Senior Security Architect for the General Services Administration’s (GSA’s) Technology Transformation Services (TTS) and Centers of Excellence (CoE) Dan Jacobs wants agencies and industry alike to heed the lessons GSA has learned from experience and the Black Hat conference over the past 16 years when it comes to securely implementing cloud.
Speaking today at a luncheon hosted by Symantec, Jacobs identified four key lessons for cybersecurity and cloud solutions. He mentioned that it was critically important to work with partners and consider all objectives in the cloud journey.
The first lesson for GSA was that sometimes the best security solution isn’t adding more product to solve the problem. Jacobs offered that it could be any number of reasons that aren’t technical, including workforce modernization or training, but “if you have 125 products in order to score an [authority to operate] for your enterprise, maybe 126 isn’t what’s going to get you there.”
Along those lines, Jacobs said that another lesson for GSA was that human problems can occur, where an agency may have originally thought it was a technology problem. Agencies have to be equipped to deal with human error or “we’re going to continue to bang our head against the wall trying to figure out a way forward,” Jacobs says.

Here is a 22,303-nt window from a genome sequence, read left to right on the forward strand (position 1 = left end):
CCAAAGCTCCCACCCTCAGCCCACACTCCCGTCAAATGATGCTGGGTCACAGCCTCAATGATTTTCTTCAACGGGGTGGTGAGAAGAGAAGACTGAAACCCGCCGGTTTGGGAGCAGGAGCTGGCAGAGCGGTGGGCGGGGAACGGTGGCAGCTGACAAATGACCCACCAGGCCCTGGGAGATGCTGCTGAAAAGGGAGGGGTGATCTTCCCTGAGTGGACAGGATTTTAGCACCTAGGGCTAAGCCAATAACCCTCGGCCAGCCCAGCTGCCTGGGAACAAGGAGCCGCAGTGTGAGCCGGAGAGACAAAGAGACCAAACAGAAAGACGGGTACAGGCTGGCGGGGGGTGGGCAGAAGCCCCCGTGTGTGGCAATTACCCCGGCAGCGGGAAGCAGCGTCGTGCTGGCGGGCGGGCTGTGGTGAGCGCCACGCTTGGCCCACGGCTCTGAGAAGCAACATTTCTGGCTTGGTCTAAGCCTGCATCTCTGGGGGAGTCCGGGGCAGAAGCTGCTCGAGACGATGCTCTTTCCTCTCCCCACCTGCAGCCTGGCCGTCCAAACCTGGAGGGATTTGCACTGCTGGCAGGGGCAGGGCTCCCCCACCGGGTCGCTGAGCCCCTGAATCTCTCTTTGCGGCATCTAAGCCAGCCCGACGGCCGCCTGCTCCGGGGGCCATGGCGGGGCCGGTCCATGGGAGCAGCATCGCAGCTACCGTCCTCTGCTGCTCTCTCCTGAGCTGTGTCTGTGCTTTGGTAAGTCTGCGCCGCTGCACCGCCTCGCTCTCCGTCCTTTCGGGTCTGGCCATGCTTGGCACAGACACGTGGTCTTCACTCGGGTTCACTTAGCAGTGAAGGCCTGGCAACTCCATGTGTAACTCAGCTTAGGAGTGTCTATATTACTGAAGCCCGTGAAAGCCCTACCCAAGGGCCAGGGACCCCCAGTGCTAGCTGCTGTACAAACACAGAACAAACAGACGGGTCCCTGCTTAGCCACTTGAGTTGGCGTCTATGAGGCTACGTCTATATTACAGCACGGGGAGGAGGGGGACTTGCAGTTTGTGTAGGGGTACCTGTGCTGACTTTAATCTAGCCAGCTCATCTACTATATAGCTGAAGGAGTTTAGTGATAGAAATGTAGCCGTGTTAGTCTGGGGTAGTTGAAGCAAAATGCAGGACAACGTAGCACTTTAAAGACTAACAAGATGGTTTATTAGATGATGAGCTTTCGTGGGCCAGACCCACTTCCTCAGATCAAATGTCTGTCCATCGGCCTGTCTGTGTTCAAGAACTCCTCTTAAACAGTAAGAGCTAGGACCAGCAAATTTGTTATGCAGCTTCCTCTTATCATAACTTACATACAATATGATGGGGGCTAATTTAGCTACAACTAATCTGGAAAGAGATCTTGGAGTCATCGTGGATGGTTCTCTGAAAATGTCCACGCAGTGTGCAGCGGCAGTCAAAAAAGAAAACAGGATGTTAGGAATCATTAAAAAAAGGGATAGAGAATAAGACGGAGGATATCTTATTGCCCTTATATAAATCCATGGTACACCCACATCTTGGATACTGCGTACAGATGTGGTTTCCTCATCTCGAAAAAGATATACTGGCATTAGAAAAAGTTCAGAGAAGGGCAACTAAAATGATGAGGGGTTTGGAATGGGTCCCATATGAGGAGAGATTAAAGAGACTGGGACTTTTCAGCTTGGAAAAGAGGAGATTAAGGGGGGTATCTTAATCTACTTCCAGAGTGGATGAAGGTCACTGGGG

Another lesson GSA learned over the years is to encourage industry and agencies to cooperate to be effective for production—a lesson Jacobs repeated. It wants more agencies to consider bug bounty programs and to learn from one another to secure cloud efforts.
Lastly, GSA wants more agencies and companies to consider bug bounty programs and other means of incentivizing work.
“What we’re saying is that I’m going to hire thousands and thousands and thousands of security researchers to take a look at my stuff to deliver vulnerabilities to me, and I’m going to pay them what I think those vulnerabilities are worth,” Jacobs said. “Ladies and gentlemen, you are not going to find a whole lot of other opportunities where you get to decide how much you pay thousands of security researchers to work persistently for you.”